But you’re right, it’s definitely a good way to figure out the harder scenes – it’s also invaluable in planning murder mysteries, or whodunnits (you can add a column for “What does the reader know” at each chapter).

        Liked by 1 person

      2. ‘Pantsers’ usually start out with just a character or a vague idea of what is going to happen in their story/scene/chapter and just roll with it, unlike ‘planners’, who follow some kind of thought-out structure. Both have pros and cons and on paper I would like to say I am a planner – sounds much more efficient to me – but I’ve come to terms with the fact that I am not.. 🙂
        Great idea – I think this column helps not only whodunnits – I constantly forgot what part of character’s personality and backstory I’ve revealed at a certain point.

        Like

  1. That post brought up some interesting points…things I don’t really consider. I usually plan out who’s going to do what based upon not only what seems logical, but also exciting too. Sometimes, maybe the exciting side wins over the logical, and I have characters doing things mainly because I think it’s exciting.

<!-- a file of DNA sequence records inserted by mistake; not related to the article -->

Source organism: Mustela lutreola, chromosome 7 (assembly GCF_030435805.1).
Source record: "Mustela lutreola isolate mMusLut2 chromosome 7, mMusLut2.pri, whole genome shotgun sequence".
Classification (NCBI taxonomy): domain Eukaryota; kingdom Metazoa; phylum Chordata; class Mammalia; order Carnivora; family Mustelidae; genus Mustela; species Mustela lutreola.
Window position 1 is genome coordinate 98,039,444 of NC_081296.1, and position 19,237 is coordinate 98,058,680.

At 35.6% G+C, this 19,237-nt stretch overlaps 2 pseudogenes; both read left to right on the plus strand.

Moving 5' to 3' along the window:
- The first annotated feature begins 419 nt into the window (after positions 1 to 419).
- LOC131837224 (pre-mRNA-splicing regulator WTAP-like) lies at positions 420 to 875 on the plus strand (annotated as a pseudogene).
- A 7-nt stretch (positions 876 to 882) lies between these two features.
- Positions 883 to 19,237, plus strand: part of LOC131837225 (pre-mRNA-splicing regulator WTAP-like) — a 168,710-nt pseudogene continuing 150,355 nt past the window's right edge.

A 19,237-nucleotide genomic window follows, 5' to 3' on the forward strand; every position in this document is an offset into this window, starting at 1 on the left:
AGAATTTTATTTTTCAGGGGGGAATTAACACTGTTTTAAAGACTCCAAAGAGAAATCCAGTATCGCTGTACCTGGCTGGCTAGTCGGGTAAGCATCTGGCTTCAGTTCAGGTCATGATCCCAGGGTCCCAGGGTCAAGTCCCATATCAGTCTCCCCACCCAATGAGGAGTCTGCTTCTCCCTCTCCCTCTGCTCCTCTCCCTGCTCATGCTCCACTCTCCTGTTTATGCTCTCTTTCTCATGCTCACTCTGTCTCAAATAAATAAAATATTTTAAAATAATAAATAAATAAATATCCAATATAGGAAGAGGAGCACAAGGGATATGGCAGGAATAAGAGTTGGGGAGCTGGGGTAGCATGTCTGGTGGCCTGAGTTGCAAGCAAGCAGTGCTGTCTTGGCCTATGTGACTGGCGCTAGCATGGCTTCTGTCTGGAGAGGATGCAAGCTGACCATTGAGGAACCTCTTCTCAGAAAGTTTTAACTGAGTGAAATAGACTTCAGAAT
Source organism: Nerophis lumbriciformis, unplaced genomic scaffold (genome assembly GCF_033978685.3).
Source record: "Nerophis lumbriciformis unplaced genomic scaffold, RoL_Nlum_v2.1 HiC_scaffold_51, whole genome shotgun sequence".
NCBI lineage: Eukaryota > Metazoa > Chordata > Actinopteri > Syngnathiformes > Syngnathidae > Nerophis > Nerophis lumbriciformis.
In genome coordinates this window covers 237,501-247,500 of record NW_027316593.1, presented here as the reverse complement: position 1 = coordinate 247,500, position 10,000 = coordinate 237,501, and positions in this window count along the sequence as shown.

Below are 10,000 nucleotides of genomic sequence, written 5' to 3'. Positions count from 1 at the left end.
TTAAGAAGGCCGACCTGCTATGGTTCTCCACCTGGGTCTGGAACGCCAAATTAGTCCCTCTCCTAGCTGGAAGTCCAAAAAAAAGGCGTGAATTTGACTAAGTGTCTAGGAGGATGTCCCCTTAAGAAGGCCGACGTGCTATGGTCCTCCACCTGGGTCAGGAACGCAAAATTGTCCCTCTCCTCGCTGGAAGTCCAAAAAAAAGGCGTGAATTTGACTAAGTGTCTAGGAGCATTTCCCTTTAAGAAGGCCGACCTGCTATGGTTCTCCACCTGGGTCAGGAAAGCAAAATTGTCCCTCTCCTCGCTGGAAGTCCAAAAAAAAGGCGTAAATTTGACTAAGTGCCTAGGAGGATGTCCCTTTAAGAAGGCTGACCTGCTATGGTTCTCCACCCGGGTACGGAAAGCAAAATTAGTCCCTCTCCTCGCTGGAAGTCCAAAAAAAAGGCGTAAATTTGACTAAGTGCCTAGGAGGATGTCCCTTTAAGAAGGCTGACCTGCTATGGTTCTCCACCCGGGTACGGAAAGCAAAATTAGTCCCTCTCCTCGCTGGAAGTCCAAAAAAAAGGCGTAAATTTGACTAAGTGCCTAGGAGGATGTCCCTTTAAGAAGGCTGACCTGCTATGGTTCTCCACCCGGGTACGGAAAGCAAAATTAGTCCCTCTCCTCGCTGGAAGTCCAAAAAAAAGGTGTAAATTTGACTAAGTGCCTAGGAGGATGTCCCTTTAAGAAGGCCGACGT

There’s a problem with that, obviously, but…maybe if it’s not too illogical, nobody will usually argue with excitement…or drama, as you put it.
    Thanks for the read!

    Liked by 1 person

    1. You’re quite right – you shouldn’t avoid exciting things. But I think if you have to force one of your characters to do something out-of-character, you lose the reader’s faith in that character. Remember, faith leads to engagement, which leads to emotional connection – the Holy Grail!

      Liked by 1 person

  2. Interesting, I wonder if there’s a way for a computer to retro-actively populate a database/spreadsheet like this with the contents of a book from say, project Gutenburg? You could then codify the plots of any number of stories and reveal, programatically, their underlying structures. Probably.

    Liked by 1 person